Queen City politics must focus on the public good

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I served on the Board of Mayor and Aldermen from 1970 to 2002. In those years, Manchester made a painful but necessary transition from the economy of the past to a modern business environment. Painful, as the textile mills and shoe shops as old as Manchester itself disappeared; necessary, as without the economic evolution that occurred over those years, Manchester would not have become a city recognized as one of the top 10 places to live in America at the dawn of the new millennium.

Manchester’s renaissance was made possible by the combined efforts of the community in which we all worked towards the same goal, saving Manchester so it could flourish. The 21st century brought new challenges to the Queen City, but unfortunately under Mayor Ted Gatsas, our municipal government’s ability to find long-term solutions to many problems has not been as successful as before. What is needed in 2015 is the leadership to guide Manchester into a future economy based on technologies little known or non-existent when I first was elected to the Board.

A parish priest once told me Plato said politics is the natural state of Man, that Man is a political animal. I understood him as saying people define themselves in their service to others. It is the right of citizens to enter the political process to promote their individual interests, and it is no sin if that interest, if enacted into law, promotes the good of all. A well-functioning political process is essential to a healthy democracy, and a healthy democracy is focused on promoting the public good. But compromise is the heart of democracy. Under Mayor Gatsas, compromise has become harder to achieve.

Our Founding Fathers knew democracy had to be based on something greater than advancing the fortunes of single individuals or small groups; it must achieve the best possible expression of the public good. Recognizing that democracy succeeds best when compromise between the competing interests that enter the political arena is achieved, they created a system of checks and balances within government itself. Unfortunately for Manchester, the Charter Commission of 1998 implemented changes that upset the relationship between the Board of Mayor and Aldermen and the Office of the Mayor. Moving responsibility for the appointment of department heads to the Office of Mayor gave it too much power, undermining the delicate balance between aldermen and mayor that promoted compromise and good government.

It saddens me to see the decay of democracy over the past decade due to the shift of power from the Board to the Office of the Mayor. The previous system of checks and balances served Manchester well in the time I was an alderman. The City’s successful transition into a modern economy was achieved at a time when there was a proper balance of powers between the Board and the Mayor. It was a system that fostered compromise, the key to a democracy based on promoting the public good.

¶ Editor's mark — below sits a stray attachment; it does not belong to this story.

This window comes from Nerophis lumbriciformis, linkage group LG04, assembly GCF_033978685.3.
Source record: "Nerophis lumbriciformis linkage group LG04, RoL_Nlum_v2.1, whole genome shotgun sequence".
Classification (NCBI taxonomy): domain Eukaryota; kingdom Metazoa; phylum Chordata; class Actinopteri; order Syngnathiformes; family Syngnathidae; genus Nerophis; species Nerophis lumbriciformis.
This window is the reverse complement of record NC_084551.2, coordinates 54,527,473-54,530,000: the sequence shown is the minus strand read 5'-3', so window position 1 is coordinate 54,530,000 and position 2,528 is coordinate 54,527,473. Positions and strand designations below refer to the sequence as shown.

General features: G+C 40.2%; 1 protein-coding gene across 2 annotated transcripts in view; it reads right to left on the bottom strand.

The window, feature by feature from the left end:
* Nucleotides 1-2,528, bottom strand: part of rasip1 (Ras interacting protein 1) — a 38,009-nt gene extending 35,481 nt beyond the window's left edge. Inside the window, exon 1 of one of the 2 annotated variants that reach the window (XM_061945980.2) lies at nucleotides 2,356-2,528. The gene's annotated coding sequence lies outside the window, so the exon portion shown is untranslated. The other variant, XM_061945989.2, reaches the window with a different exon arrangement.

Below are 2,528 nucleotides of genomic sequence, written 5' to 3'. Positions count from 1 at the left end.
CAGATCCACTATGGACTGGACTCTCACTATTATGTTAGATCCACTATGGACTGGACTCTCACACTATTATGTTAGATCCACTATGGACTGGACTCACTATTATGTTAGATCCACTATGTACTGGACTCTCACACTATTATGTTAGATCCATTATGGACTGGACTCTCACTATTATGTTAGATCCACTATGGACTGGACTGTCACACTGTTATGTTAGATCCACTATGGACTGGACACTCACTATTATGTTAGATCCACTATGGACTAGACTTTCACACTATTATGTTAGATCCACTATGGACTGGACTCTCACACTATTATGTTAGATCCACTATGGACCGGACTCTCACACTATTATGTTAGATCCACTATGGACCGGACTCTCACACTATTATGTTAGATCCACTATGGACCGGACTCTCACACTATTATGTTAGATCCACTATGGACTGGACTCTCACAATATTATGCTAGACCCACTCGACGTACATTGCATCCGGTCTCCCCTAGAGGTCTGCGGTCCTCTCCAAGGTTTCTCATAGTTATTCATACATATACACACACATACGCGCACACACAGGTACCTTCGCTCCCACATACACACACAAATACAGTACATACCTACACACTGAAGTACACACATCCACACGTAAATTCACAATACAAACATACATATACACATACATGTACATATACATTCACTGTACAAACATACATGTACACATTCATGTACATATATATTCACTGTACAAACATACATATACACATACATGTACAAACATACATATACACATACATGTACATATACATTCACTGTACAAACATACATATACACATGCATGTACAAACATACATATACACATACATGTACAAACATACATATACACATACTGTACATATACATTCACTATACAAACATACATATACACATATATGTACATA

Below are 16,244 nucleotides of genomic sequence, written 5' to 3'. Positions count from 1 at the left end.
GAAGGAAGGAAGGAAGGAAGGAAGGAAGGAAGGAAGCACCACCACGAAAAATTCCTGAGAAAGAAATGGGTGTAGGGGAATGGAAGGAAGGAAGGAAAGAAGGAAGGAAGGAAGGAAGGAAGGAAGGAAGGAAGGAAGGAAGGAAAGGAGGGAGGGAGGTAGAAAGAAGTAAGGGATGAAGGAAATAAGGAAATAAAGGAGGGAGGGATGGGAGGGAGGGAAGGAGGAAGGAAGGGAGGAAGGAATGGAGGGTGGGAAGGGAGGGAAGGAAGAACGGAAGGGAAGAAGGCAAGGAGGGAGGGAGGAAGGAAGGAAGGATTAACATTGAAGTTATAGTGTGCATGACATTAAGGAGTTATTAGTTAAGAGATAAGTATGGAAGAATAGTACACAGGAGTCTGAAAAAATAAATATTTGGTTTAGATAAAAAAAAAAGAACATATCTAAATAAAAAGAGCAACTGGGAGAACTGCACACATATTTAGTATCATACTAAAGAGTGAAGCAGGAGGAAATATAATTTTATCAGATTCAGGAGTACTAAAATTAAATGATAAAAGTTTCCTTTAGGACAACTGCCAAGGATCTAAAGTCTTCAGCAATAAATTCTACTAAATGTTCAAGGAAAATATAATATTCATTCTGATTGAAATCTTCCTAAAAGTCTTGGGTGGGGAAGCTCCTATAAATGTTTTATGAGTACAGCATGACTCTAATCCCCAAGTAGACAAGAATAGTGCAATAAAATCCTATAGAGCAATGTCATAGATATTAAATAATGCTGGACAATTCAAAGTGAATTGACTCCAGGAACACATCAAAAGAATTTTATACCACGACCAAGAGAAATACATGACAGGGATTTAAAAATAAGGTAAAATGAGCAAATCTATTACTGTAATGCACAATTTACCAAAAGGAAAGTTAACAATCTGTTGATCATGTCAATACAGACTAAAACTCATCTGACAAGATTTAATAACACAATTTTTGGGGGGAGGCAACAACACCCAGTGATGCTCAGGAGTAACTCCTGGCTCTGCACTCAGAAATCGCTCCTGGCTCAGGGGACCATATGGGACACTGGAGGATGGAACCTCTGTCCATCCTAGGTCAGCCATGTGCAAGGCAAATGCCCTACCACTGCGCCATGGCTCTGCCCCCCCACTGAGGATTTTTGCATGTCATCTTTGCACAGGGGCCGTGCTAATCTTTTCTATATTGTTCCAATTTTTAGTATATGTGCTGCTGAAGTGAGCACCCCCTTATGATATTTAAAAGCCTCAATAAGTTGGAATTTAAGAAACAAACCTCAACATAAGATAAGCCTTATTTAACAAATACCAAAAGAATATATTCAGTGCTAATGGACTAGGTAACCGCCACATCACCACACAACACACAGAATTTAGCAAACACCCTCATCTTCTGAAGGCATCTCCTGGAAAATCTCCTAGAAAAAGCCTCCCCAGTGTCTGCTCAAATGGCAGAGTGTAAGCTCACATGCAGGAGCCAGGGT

Under Mayor Robert Baines, this shift in power did not create problems as he maintained a balanced approach to governing. Ted Gatsas, however, consolidated power. The resulting imbalance in the relationship between the Board and the Office of the Mayor has hobbled the City’s ability to solve problems, particularly when Gatsas “takes charge” of the situation. The power shift, combined with Gatsas’ own imperial personality, has led to a situation where he seems more focused on advancing his own interests and special interests than on promoting the general welfare.

Elections are the time when we, the people, step back and evaluate whether the greater good is being achieved. The citizens of Manchester ultimately are the craftsman and guardian of the common good of our community. We are both the servants of the political process and its masters, and it is we, through our vote, who will pass on our legacy to the future. It is vital for voters to remember the lessons of the past when taking on the vital role of gatekeeper of our community’s future.

Thirty-two years on the Board of Mayor and Aldermen taught me that a balanced approach to governance rooted in compromise is the key to good government. I support Joyce Craig as her commitment to working out solutions with other Board members shows she will take the proper approach towards leading the Queen City if elected mayor. At this critical time in Manchester’s history, the past shows us that Craig’s style will ensure the success of the next evolution of our community.

William Cashin Portrait Aldermanic Chamber
William B. Cashin was elected a record 16 times to the Board of Mayor and Aldermen, serving under seven mayors. Currently, he serves on the Manchester Housing Commission and is the chairman of the Manchester Public Television Inc. He is co-chair of the Joyce Craig for Mayor campaign. (Photo of Cashin’s portrait hanging inside the Aldermanic Chambers).